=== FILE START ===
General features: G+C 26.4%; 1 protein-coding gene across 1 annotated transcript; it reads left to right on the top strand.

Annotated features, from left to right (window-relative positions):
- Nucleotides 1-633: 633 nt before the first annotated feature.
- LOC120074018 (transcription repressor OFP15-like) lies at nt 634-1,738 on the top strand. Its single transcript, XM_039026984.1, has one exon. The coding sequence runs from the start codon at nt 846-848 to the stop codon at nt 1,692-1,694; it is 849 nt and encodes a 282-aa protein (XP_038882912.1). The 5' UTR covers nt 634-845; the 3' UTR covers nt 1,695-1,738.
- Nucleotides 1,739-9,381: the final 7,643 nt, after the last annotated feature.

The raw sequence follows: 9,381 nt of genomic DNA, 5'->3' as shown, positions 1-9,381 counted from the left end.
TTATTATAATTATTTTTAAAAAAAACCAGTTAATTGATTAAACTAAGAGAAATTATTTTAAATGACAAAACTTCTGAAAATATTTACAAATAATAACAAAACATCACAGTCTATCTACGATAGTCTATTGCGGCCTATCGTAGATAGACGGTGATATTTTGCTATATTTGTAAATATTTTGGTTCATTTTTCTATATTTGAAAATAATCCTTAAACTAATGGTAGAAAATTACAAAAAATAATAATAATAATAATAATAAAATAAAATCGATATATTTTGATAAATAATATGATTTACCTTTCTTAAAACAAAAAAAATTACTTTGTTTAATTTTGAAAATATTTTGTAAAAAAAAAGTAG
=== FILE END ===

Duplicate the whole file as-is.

General features: G+C 26.4%; 1 protein-coding gene across 1 annotated transcript; it reads left to right on the top strand.

Annotated features, from left to right (window-relative positions):
- Nucleotides 1-633: 633 nt before the first annotated feature.
- LOC120074018 (transcription repressor OFP15-like) lies at nt 634-1,738 on the top strand. Its single transcript, XM_039026984.1, has one exon. The coding sequence runs from the start codon at nt 846-848 to the stop codon at nt 1,692-1,694; it is 849 nt and encodes a 282-aa protein (XP_038882912.1). The 5' UTR covers nt 634-845; the 3' UTR covers nt 1,695-1,738.
- Nucleotides 1,739-9,381: the final 7,643 nt, after the last annotated feature.

The raw sequence follows: 9,381 nt of genomic DNA, 5'->3' as shown, positions 1-9,381 counted from the left end.
TTATTATAATTATTTTTAAAAAAAACCAGTTAATTGATTAAACTAAGAGAAATTATTTTAAATGACAAAACTTCTGAAAATATTTACAAATAATAACAAAACATCACAGTCTATCTACGATAGTCTATTGCGGCCTATCGTAGATAGACGGTGATATTTTGCTATATTTGTAAATATTTTGGTTCATTTTTCTATATTTGAAAATAATCCTTAAACTAATGGTAGAAAATTACAAAAAATAATAATAATAATAATAATAAAATAAAATCGATATATTTTGATAAATAATATGATTTACCTTTCTTAAAACAAAAAAAATTACTTTGTTTAATTTTGAAAATATTTTGTAAAAAAAAAGTAG